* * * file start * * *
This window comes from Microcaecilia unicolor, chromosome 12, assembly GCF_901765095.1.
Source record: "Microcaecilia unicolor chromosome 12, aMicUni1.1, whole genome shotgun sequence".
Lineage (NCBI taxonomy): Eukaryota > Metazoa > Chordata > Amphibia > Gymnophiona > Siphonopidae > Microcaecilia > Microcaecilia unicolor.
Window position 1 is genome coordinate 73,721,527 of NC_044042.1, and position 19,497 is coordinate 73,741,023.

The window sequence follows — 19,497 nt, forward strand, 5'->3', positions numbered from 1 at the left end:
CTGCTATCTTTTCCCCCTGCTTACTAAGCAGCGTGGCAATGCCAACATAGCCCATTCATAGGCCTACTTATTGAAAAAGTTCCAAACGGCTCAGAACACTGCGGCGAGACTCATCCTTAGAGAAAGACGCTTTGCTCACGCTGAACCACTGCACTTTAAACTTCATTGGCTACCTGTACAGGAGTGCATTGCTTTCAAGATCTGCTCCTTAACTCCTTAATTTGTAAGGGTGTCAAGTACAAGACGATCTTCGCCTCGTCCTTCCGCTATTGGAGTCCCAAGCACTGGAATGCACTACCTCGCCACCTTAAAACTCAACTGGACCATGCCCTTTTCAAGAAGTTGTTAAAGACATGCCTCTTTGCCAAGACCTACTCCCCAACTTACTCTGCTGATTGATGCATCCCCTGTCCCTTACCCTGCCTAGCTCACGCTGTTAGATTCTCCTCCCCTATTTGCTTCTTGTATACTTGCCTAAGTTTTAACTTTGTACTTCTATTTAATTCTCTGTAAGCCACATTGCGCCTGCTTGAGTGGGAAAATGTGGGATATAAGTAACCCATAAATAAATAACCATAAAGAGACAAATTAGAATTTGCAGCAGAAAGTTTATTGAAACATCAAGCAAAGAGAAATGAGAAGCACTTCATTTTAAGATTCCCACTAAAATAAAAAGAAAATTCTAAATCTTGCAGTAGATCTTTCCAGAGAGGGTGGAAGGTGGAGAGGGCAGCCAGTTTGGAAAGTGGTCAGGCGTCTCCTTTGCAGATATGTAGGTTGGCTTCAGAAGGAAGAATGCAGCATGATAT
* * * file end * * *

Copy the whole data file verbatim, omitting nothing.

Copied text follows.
This window comes from Microcaecilia unicolor, chromosome 12, assembly GCF_901765095.1.
Source record: "Microcaecilia unicolor chromosome 12, aMicUni1.1, whole genome shotgun sequence".
Lineage (NCBI taxonomy): Eukaryota > Metazoa > Chordata > Amphibia > Gymnophiona > Siphonopidae > Microcaecilia > Microcaecilia unicolor.
Window position 1 is genome coordinate 73,721,527 of NC_044042.1, and position 19,497 is coordinate 73,741,023.

The window sequence follows — 19,497 nt, forward strand, 5'->3', positions numbered from 1 at the left end:
CTGCTATCTTTTCCCCCTGCTTACTAAGCAGCGTGGCAATGCCAACATAGCCCATTCATAGGCCTACTTATTGAAAAAGTTCCAAACGGCTCAGAACACTGCGGCGAGACTCATCCTTAGAGAAAGACGCTTTGCTCACGCTGAACCACTGCACTTTAAACTTCATTGGCTACCTGTACAGGAGTGCATTGCTTTCAAGATCTGCTCCTTAACTCCTTAATTTGTAAGGGTGTCAAGTACAAGACGATCTTCGCCTCGTCCTTCCGCTATTGGAGTCCCAAGCACTGGAATGCACTACCTCGCCACCTTAAAACTCAACTGGACCATGCCCTTTTCAAGAAGTTGTTAAAGACATGCCTCTTTGCCAAGACCTACTCCCCAACTTACTCTGCTGATTGATGCATCCCCTGTCCCTTACCCTGCCTAGCTCACGCTGTTAGATTCTCCTCCCCTATTTGCTTCTTGTATACTTGCCTAAGTTTTAACTTTGTACTTCTATTTAATTCTCTGTAAGCCACATTGCGCCTGCTTGAGTGGGAAAATGTGGGATATAAGTAACCCATAAATAAATAACCATAAAGAGACAAATTAGAATTTGCAGCAGAAAGTTTATTGAAACATCAAGCAAAGAGAAATGAGAAGCACTTCATTTTAAGATTCCCACTAAAATAAAAAGAAAATTCTAAATCTTGCAGTAGATCTTTCCAGAGAGGGTGGAAGGTGGAGAGGGCAGCCAGTTTGGAAAGTGGTCAGGCGTCTCCTTTGCAGATATGTAGGTTGGCTTCAGAAGGAAGAATGCAGCATGATAT